Almost 10 years after the Fast-track to IT (FIT) programme was developed with the IT industry, some 5,000 people are now in full-time employment.
The FIT programme, an industry-led initiative, works in close collaboration with government departments, education and training providers like FAS and the VEC, as well as community organisations.
The original ethos of the programme was to help job seekers participate in the Knowledge Economy and to date some 8,000 people have graduated from FIT courses.
Work shouldn’t stop
The CEO of FIT, Peter Davitt, told Siliconrepublic.com that despite the economic downturn, the fact of the matter is that IT now permeates across all industry sectors and that now more than ever the work of FIT needs to continue.
“We are at a time of economic downturn, yes, but this is also a time for restructuring.
“It’s a time for upskilling and getting ready for the challenges ahead. This economic trauma will pass and workers will need to have the skills for the years ahead.
“We’re hearing a lot about the Smart Economy and the green economy and the reality is this will have to be an inclusive economy. The Smart Economy won’t be about just degrees and PhDs, but people with smart skills.”
At a time of growing unemployment, Davitt said there is a clear need to look at innovative ways that we can help to re-skill people and get them back to work in areas that will support the economic growth of the country.
At present, FIT has more than 2,000 people on courses throughout the country.
Green economy as opportunity
The green economy, in particular, said Davitt, must be seen as an area of opportunity for the thousands of out-of-work people, from plumbers and carpenters to engineers and architects.
“Everything from the smart grid to the installation of fuseboards, RFID tagging and smart meters and Near Area Networks (NANs) to work with renewable energy sources will lead to growth in many different sectors. For example, wind turbines will not only need to be built and installed, but they will communicate via software standards like SCADA.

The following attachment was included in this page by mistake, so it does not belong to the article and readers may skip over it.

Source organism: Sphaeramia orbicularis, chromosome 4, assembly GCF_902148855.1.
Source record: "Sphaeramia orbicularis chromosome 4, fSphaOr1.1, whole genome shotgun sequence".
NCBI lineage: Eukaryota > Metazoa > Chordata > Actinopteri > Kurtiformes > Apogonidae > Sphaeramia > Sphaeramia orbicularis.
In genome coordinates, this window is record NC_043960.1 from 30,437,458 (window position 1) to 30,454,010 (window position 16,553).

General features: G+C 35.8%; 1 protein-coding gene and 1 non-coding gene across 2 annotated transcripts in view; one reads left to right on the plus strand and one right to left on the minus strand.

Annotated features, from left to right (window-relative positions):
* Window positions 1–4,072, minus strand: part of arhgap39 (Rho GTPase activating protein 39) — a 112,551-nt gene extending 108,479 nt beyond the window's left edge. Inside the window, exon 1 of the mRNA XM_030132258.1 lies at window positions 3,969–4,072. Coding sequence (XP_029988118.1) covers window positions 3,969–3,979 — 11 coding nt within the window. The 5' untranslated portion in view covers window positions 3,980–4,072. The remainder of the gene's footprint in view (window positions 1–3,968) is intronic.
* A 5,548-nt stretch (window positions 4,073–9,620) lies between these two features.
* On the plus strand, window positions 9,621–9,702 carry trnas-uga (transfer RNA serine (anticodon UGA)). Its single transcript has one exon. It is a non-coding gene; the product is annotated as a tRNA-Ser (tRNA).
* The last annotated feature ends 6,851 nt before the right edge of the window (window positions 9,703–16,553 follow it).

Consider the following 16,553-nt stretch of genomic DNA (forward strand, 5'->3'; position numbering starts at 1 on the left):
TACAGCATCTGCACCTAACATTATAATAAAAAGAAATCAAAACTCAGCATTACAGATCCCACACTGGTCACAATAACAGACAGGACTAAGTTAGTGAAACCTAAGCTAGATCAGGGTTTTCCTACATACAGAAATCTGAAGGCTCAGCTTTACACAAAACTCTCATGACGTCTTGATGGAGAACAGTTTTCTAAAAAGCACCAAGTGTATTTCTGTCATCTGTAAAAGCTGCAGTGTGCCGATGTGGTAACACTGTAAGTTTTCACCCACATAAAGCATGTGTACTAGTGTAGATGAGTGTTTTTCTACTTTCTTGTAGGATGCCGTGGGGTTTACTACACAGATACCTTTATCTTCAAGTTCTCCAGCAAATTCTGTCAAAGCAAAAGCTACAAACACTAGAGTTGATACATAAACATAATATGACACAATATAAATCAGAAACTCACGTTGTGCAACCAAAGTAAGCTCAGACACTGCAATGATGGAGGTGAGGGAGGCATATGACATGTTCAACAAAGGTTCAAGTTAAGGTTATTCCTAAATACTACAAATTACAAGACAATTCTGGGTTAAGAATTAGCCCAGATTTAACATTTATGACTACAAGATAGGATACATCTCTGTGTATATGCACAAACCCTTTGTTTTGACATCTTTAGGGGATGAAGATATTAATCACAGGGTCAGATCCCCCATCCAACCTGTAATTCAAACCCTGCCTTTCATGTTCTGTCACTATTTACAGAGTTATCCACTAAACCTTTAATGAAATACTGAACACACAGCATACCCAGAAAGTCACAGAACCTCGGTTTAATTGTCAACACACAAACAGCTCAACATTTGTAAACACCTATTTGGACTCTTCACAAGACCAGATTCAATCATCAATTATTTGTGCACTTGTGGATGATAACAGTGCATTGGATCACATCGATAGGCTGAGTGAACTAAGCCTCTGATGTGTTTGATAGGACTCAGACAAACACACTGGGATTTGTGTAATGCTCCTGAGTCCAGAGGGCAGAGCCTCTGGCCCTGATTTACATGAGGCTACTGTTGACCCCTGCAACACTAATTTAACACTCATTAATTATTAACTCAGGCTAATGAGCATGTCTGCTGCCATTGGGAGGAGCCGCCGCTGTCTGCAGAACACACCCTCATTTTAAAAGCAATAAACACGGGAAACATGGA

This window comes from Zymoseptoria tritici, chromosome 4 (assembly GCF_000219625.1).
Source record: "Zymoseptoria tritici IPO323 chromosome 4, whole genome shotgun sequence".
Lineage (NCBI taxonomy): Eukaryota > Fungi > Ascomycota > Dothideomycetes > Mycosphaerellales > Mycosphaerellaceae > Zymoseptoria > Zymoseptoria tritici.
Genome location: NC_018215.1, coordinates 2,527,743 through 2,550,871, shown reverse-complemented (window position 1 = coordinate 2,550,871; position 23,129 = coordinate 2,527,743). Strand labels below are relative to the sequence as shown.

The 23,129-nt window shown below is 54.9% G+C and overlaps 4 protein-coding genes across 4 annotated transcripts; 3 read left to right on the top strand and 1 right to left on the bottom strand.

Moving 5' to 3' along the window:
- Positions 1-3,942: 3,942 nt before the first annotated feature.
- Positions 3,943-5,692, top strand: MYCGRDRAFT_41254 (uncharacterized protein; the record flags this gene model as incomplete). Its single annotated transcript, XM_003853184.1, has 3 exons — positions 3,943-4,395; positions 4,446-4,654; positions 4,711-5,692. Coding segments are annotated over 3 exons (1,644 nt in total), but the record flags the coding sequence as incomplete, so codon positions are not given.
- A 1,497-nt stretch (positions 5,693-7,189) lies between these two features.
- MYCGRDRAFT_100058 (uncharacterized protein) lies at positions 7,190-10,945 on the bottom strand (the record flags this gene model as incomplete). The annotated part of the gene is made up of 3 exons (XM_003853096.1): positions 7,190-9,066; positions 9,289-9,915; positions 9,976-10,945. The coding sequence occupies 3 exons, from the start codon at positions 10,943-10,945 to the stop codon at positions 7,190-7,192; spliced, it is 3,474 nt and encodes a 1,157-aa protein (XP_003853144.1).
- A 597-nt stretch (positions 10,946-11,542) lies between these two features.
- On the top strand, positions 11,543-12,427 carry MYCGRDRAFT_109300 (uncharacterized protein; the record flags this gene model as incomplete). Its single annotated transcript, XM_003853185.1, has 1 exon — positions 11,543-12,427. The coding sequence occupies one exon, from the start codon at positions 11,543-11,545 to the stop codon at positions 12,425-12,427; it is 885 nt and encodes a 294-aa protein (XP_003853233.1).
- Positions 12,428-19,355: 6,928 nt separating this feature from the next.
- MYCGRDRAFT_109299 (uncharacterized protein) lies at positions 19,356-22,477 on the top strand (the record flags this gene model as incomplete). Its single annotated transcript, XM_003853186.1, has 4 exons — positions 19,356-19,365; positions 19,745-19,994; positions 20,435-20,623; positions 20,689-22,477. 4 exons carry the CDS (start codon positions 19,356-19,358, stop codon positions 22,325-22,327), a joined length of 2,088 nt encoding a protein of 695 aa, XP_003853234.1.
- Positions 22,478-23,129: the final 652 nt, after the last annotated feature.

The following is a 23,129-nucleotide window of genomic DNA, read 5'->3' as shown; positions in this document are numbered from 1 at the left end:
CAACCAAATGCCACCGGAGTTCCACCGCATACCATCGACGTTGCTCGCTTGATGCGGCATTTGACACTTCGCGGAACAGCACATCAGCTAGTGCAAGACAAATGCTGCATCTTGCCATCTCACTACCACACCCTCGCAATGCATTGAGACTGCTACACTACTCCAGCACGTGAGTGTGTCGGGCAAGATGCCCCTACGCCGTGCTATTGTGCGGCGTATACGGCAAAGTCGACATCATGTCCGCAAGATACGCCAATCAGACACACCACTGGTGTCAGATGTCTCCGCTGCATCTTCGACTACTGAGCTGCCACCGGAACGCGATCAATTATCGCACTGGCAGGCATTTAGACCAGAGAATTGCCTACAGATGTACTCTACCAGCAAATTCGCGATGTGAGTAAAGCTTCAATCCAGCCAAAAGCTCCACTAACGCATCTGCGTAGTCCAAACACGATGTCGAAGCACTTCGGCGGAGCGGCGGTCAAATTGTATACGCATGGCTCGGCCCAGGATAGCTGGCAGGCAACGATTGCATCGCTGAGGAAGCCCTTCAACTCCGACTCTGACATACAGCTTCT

“The employment potential in Ireland and the UK alone is significant. While in Ireland up to 5,000 new green-technology jobs may be created, as many as 36,500 have been projected for the UK.
“If you look at the recent IDC report on IT in Ireland, it predicts 4pc growth in investment in IT over the next four years and that translates in to 9,000 new jobs.
“We have 2,000 people doing FIT courses and when they graduate they will be at the cutting edge of labour-market needs and opportunities. People also forget that there’s a 100,000 jobs turnover in Ireland in terms of natural churn from people retiring to changing jobs. FIT is about giving people the right skills to compete effectively for those jobs.”
“We’re hearing a lot about the Smart Economy and the green economy
and the reality is this will have to be an inclusive economy.
The Smart Economy won’t be about just degrees and PhDs,
but people with smart skills.”
– Peter Davitt, CEO of FIT
Davitt also points to the opportunities in medical devices and says that while the world economy is being reset, there is no reason why people who had work during the housing boom – mechanics, plumbers, electricians, carpenters, engineers – can’t be reskilled to profit from the new economic opportunities coming our way.
“The Irish economy does not need low skills or skills for manufacturing. There will be sufficient jobs for smart skills and the green economy. We need to be strategic and start now, not waiting five years. We have a highly intelligent and young population. You can decide if the glass is either half full or half empty. For me, this is a time of restructure, it is also a time to grow.
“There are significant opportunities in the green economy and new sectors like renewable energy. Ireland is 65pc dependent on foreign energy. Why don’t we use our own natural energy capacity to create jobs, develop skills and renew the economy?”
Thanks to ICT industry
Davitt paid tribute to the ICT industry in Ireland for its leadership in making FIT a success. “The industry’s involvement has not been lip service. This collective energy is making an impact and 5,000 people are now in full-time employment, 2,500 currently on FIT courses and 1,000 people progressing for further education and training.
“We need to create a Smart Economy and reclaim prosperity for Ireland. This is a restructuring phase. We are going through pain but it is pain for future gain. It’s not over. Now is the time to get people with the right skills and enable them to seize the day in terms of new market opportunities,” Davitt concluded.
To recognise its 10th anniversary, FIT is hosting a conference on the morning of 4 December at the Mansion House in Dublin called ‘Creating an Inclusive Smart Economy’. Guest of honour will be President Mary McAleese and the keynote speaker will be the innovation expert Charles Leadbeater. A key output from the conference will be the creation of an action plan to ensure a more inclusive Smart Economy.
By John Kennedy
Photo: The original ethos of the FIT programme was to help job seekers participate in the Knowledge Economy and now some 8,000 people have graduated from its courses.